Our family has been battling paper wasps near our gazebo and pool area all summer. Unfortunately my son Derek and my husband Mark have both been stung.
It seems a bit ironic that I am battling a pollinator during a year when pollinator protection is such a hot topic. Yes, wasps are considered pollinators because they feed on pollen and nectar from a variety of flowers. They are also beneficial predators of other insects and spiders that they feed to their larvae. Still, when nests are near human activity areas their painful, and sometimes life threatening, stings are a real threat.
There are many different types of bees and wasps in Illinois, only some of which readily sting humans. Most insect stings are from yellowjackets. Yellowjackets, hornets and paper wasps make nests of paper. Honey bees and bumblebees make nests of wax. Solitary bees and wasps nest in holes in the ground, rotten wood or natural cavities. Some wasps even make mud nests.
Paper wasps are not considered as aggressive and protective of their nests are yellowjackets but, will sting if threatened. The paper wasp builds single-layered paper nests from eaves, ceilings, or branches.
Similar to bees, paper wasps are social insects with a queen. During the winter, most paper wasps die, except new queens. Queens survive the winter by nesting in protected places such as under the bark of trees, or in cracks and crevices around structures. In the spring, queens start a new nest that looks like honeycomb. The comb, which hangs from a single filament, is usually oriented downward and consists of a single tier of hexagonal-shaped cells.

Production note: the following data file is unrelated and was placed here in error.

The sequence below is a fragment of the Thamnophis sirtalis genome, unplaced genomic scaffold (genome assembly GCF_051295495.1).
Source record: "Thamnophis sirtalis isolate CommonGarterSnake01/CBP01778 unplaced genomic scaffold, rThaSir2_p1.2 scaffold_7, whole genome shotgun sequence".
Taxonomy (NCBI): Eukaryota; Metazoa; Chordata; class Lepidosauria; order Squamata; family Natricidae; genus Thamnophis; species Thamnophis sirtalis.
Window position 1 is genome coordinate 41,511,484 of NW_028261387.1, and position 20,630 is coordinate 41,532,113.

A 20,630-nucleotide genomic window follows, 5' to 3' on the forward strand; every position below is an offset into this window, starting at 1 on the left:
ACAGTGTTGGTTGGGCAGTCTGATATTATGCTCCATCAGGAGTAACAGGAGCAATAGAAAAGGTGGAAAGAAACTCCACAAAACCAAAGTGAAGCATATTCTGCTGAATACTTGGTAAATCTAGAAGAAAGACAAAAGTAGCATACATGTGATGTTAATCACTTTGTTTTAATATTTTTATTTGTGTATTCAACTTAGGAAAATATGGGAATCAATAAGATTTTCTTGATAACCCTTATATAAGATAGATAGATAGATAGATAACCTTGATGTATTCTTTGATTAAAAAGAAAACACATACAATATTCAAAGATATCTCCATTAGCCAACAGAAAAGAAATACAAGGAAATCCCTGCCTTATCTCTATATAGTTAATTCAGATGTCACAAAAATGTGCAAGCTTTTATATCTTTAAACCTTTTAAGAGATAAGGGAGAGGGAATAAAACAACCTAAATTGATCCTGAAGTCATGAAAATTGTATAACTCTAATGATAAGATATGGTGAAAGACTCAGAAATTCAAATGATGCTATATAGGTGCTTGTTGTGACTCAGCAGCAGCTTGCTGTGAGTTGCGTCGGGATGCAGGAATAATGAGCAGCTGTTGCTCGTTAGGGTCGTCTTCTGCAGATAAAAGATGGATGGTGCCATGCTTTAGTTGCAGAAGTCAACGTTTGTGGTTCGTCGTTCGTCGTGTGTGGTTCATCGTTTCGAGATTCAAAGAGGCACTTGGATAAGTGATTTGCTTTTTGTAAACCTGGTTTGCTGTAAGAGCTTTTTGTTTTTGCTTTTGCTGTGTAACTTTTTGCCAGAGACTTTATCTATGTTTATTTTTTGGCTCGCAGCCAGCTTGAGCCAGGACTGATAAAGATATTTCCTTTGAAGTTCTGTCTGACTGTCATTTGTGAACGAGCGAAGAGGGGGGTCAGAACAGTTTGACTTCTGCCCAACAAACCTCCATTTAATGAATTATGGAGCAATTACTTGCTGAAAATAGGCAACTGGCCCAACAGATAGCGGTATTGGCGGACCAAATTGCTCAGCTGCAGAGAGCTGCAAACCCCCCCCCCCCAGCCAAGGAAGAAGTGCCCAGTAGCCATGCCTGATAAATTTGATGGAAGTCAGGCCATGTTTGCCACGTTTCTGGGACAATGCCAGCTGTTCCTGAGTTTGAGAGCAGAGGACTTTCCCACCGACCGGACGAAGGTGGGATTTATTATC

The queen deposits eggs in the comb (cells) on the underside of the nest. After the eggs hatch, the grub-like larvae are mostly fed other insects, such as caterpillars, that the worker wasps collect. Once the larvae have matured, they pupate in their cells and join the colony as an adult. Adult paper wasps mainly feed on nectar.
Dr. Philip Nixon, University of Illinois Extension Entomologist, suggests the following for controlling paper wasps. Spray outdoor, aboveground wasp nests with ready-to-use sprays. When spraying, stand well away from the colony and soak the nest thoroughly. When all wasps are dead, remove nests and destroy them. Treat wasp nests at dusk or dawn when the insects aren't as active and wear protective clothing, including a long sleeved, collared shirt, long pants, shoes, socks and a hat at a minimum. To prevent queen activity in the spring, caulk cracks and crevices in winter or early spring, but do not caulk the opening of an active nest.
Commonly sold wasp traps are usually only effective for yellowjackets and are not generally effective for other social insects such as paper wasps or hornets.
Bees and wasps are important members of the insect world and our ecosystem. Unfortunately, some do inflict painful stings if we aren't careful. If you are stung, apply a cold compress to the affected area. If a severe reaction develops, seek immediate medical attention.